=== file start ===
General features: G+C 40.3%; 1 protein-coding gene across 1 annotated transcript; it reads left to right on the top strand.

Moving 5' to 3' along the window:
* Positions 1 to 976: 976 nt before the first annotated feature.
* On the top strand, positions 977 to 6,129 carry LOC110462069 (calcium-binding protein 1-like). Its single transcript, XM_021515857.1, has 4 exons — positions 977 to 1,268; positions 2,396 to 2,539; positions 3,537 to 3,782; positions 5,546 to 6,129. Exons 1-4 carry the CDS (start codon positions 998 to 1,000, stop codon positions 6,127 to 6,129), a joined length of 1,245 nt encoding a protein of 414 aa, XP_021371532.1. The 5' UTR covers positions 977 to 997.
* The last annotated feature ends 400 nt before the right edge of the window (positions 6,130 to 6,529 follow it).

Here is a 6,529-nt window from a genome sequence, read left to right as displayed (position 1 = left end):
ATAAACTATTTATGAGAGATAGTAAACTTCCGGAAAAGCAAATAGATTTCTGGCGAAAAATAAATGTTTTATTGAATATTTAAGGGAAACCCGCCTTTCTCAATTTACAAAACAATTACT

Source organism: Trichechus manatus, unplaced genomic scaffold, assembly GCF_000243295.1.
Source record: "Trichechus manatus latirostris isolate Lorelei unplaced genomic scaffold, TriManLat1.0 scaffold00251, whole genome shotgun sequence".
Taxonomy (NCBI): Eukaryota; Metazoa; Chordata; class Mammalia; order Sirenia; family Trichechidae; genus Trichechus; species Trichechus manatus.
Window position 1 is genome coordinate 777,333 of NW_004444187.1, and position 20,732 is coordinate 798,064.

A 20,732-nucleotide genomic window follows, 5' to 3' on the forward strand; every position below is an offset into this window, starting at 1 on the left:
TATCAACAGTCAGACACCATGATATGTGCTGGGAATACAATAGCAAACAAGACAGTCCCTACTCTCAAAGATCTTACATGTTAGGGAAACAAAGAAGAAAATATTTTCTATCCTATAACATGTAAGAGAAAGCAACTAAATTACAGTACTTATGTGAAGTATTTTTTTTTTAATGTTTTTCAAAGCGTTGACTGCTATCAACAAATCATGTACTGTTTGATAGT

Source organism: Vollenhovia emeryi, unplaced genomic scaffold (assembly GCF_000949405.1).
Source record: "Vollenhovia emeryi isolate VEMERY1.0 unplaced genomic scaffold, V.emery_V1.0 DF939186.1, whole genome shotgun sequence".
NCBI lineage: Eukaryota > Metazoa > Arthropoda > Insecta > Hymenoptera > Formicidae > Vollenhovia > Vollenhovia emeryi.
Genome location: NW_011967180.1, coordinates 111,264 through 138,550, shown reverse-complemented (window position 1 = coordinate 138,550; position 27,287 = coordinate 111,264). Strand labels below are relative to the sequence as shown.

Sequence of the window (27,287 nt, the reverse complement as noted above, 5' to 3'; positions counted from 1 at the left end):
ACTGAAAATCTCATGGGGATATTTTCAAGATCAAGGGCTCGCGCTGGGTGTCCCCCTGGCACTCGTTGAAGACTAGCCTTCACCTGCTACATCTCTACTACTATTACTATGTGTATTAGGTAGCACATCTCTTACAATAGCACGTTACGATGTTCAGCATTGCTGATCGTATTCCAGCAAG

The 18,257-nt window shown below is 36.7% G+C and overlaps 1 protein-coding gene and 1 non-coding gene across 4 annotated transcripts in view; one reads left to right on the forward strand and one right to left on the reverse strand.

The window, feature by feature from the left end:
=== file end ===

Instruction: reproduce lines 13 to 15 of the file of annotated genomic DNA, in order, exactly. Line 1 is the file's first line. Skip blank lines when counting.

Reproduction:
TATCAACAGTCAGACACCATGATATGTGCTGGGAATACAATAGCAAACAAGACAGTCCCTACTCTCAAAGATCTTACATGTTAGGGAAACAAAGAAGAAAATATTTTCTATCCTATAACATGTAAGAGAAAGCAACTAAATTACAGTACTTATGTGAAGTATTTTTTTTTTAATGTTTTTCAAAGCGTTGACTGCTATCAACAAATCATGTACTGTTTGATAGT

Source organism: Vollenhovia emeryi, unplaced genomic scaffold (assembly GCF_000949405.1).
Source record: "Vollenhovia emeryi isolate VEMERY1.0 unplaced genomic scaffold, V.emery_V1.0 DF939186.1, whole genome shotgun sequence".